Early Measurement Part 3: Unit Size Matters

Which row of flowers is longer?

If you’re wondering if this is a trick question, you’re right. The three rows are all the same length. However, many children will say that the top row is the longest because it has the most flowers.

While incorrect, this mistake makes sense. Children have spent a lot of time learning about counting and quantity. They know that when you compare two groups, the group with the most objects is the largest. It makes sense that the row with the most units is the longest.

This common misunderstanding points to an important difference between counting and measurement: Measurement is counting with units.

Unit Size and Measurement

What happens when we measure a crayon with inches and then with centimeters?

The same object can have different measurements! Take a moment to imagine discovering this for the first time. What makes this possible, you ask? It all has to do with unit size.

Think about when you see a big dog and small dog walking together. They’re walking the same distance, but the number of steps is comically different. Due to its little legs, the small dog has to take lots of small steps. On the other hand, the big dog has longer legs and takes fewer big steps. Smaller step size, more steps. Bigger step size, fewer steps.

Let’s take a look back at our crayon example. An inch is bigger than a centimeter. This means that it takes fewer iterations (or repeating the inch end to end) to reach the end of the crayon. On the other hand, a centimeter is shorter than an inch, so it takes more iterations to reach the end of the crayon.

This demonstrates two important understandings in measurement. First, you can measure objects with a variety of units. Second, there is an inverse relationship between unit size and measurement: The larger the unit, the smaller the measurement, and the smaller the unit, the larger the measurement.

Measurement Learning Trajectory

This understanding is one of the more advanced measurement concepts. Children need a strong understanding of unit and its relationship to measurement before comparing units of different length.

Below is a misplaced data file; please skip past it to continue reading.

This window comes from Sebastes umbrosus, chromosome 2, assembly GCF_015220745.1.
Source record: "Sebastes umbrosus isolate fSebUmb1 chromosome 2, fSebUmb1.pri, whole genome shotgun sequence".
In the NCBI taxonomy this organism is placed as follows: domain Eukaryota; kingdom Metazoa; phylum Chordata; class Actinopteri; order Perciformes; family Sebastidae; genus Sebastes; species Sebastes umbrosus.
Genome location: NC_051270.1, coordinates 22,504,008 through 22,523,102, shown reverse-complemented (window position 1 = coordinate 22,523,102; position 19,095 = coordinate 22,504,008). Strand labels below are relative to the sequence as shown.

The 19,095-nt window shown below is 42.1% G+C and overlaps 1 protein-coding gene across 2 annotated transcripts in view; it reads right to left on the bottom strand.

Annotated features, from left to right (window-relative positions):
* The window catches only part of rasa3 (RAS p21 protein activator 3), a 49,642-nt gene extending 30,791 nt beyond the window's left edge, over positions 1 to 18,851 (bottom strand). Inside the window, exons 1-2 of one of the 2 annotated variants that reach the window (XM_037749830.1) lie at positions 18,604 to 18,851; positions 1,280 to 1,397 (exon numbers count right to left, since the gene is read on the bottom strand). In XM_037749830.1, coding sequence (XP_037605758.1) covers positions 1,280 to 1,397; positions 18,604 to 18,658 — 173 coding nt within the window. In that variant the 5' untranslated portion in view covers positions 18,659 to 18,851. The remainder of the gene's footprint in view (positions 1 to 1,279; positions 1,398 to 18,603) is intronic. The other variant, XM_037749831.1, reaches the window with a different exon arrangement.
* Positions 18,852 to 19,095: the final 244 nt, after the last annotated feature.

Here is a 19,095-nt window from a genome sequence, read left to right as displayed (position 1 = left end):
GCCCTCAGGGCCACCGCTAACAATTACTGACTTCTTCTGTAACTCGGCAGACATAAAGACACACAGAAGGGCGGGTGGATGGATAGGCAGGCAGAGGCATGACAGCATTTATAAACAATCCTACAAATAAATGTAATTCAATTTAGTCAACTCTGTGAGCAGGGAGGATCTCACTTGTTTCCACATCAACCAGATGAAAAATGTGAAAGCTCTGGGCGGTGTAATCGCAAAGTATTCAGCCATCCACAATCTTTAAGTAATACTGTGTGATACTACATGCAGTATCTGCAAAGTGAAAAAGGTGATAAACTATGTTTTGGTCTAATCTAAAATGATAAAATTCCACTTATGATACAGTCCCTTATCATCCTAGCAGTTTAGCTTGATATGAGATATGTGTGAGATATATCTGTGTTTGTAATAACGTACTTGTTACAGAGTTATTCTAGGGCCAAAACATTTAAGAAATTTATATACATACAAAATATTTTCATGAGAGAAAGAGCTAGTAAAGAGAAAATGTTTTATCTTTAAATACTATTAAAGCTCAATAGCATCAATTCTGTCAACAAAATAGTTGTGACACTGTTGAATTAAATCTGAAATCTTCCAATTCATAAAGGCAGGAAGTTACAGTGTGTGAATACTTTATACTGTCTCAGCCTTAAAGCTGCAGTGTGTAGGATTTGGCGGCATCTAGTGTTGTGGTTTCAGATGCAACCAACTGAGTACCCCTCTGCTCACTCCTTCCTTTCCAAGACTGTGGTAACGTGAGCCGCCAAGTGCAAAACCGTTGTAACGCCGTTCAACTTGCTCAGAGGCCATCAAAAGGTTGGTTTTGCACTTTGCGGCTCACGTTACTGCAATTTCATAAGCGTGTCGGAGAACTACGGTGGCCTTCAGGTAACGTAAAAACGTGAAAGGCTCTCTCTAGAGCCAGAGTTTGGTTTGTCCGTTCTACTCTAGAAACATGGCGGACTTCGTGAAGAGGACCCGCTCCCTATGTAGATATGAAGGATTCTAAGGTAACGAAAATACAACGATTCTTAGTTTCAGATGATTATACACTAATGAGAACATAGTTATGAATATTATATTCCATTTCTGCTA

According to the Common Core State Standards, children learn about the relationship between unit size and measurement in second grade.

Strategies and Activities

The relationship between unit size and measurement is not intuitive. Simply telling your child that smaller units have larger measurements won’t stick. In order to grasp this concept, your child needs to experience it in a hands-on way. They need to explore this idea with multiple opportunities to measure and discuss.

Have your child measure the length of an object with two different units. These units can be standard units, like inches and centimeters, or non-standard units, like paperclips, blocks, or pretzel sticks. Then, talk about it! In order for your child to develop this idea, they need opportunities to explain their thinking and put it into words.

Discussion Questions

  • What do you notice about the two measurements?
  • What do you notice about the two units you used? How are they different?
  • What do you think would happen if we measured the length with a bigger unit?
  • What do you think would happen if we measured the length with a smaller unit?

Encourage Exploration

Ask open ended questions about the real world.

  • How many cereal boxes does it take to reach the end of the table? What if we turned the box sideways? Will that change our measurement?
  • This cookie sheet is 13 inches long. If we measure in centimeters, will that change our measurement?
  • When cooking, use a measuring cup with multiple measurements. How many cups of oil do we need? What is our measurement in milliliters? Why is the measurement different?

Make it a Game

Give your child an object to measure and 3-5 units to choose from. Ask, “Which unit will have the largest measurement? Which will have the smallest?” Then, have them test their answer.

Further Reading

This is the third post in a series on measurement. Check out the first two posts here:

References

Feikes, David., Schwingendorf, Keith. and Gregg, Jeff. (2018) Children’s Mathematical Learning. Retrieved from this website.

Goldenberg, et al. (2014). Developing Essential Understanding of Geometry and Measurement: Pre-K-Grade 2. National Council of Teachers of Mathematics.

Leave a Reply

Fill in your details below or click an icon to log in:

WordPress.com Logo

You are commenting using your WordPress.com account. Log Out /  Change )

Google photo

You are commenting using your Google account. Log Out /  Change )

Twitter picture

You are commenting using your Twitter account. Log Out /  Change )

Facebook photo

You are commenting using your Facebook account. Log Out /  Change )

Connecting to %s